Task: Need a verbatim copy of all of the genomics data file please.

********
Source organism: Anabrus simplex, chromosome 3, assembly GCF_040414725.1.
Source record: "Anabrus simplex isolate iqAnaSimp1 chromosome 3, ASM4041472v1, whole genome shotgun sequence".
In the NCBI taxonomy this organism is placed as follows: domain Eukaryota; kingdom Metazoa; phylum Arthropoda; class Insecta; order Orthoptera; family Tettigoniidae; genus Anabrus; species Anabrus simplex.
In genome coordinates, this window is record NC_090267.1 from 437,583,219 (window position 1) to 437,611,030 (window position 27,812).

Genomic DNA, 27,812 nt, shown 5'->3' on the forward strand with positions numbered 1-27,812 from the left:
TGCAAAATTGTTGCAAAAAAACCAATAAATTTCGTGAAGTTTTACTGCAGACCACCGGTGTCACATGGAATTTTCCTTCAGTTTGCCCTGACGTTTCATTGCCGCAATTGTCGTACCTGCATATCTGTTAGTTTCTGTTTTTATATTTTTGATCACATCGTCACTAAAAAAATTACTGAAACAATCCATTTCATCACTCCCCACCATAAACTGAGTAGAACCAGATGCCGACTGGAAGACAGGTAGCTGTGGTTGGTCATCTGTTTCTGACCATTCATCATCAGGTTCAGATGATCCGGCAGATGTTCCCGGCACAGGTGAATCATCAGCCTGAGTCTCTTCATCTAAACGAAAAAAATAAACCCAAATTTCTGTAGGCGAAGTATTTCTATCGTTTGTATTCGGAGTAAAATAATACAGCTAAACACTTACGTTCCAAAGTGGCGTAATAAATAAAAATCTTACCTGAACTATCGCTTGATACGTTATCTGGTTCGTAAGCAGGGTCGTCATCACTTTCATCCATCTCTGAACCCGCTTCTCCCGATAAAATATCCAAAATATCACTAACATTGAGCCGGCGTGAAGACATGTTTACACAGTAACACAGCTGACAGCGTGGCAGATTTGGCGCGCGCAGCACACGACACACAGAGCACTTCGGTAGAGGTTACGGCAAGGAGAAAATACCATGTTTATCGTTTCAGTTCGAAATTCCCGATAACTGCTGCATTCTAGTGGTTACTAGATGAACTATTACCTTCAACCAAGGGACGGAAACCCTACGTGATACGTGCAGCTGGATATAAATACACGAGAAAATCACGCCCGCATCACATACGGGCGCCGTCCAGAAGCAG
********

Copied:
Source organism: Anabrus simplex, chromosome 3, assembly GCF_040414725.1.
Source record: "Anabrus simplex isolate iqAnaSimp1 chromosome 3, ASM4041472v1, whole genome shotgun sequence".
In the NCBI taxonomy this organism is placed as follows: domain Eukaryota; kingdom Metazoa; phylum Arthropoda; class Insecta; order Orthoptera; family Tettigoniidae; genus Anabrus; species Anabrus simplex.
In genome coordinates, this window is record NC_090267.1 from 437,583,219 (window position 1) to 437,611,030 (window position 27,812).

Genomic DNA, 27,812 nt, shown 5'->3' on the forward strand with positions numbered 1-27,812 from the left:
TGCAAAATTGTTGCAAAAAAACCAATAAATTTCGTGAAGTTTTACTGCAGACCACCGGTGTCACATGGAATTTTCCTTCAGTTTGCCCTGACGTTTCATTGCCGCAATTGTCGTACCTGCATATCTGTTAGTTTCTGTTTTTATATTTTTGATCACATCGTCACTAAAAAAATTACTGAAACAATCCATTTCATCACTCCCCACCATAAACTGAGTAGAACCAGATGCCGACTGGAAGACAGGTAGCTGTGGTTGGTCATCTGTTTCTGACCATTCATCATCAGGTTCAGATGATCCGGCAGATGTTCCCGGCACAGGTGAATCATCAGCCTGAGTCTCTTCATCTAAACGAAAAAAATAAACCCAAATTTCTGTAGGCGAAGTATTTCTATCGTTTGTATTCGGAGTAAAATAATACAGCTAAACACTTACGTTCCAAAGTGGCGTAATAAATAAAAATCTTACCTGAACTATCGCTTGATACGTTATCTGGTTCGTAAGCAGGGTCGTCATCACTTTCATCCATCTCTGAACCCGCTTCTCCCGATAAAATATCCAAAATATCACTAACATTGAGCCGGCGTGAAGACATGTTTACACAGTAACACAGCTGACAGCGTGGCAGATTTGGCGCGCGCAGCACACGACACACAGAGCACTTCGGTAGAGGTTACGGCAAGGAGAAAATACCATGTTTATCGTTTCAGTTCGAAATTCCCGATAACTGCTGCATTCTAGTGGTTACTAGATGAACTATTACCTTCAACCAAGGGACGGAAACCCTACGTGATACGTGCAGCTGGATATAAATACACGAGAAAATCACGCCCGCATCACATACGGGCGCCGTCCAGAAGCAG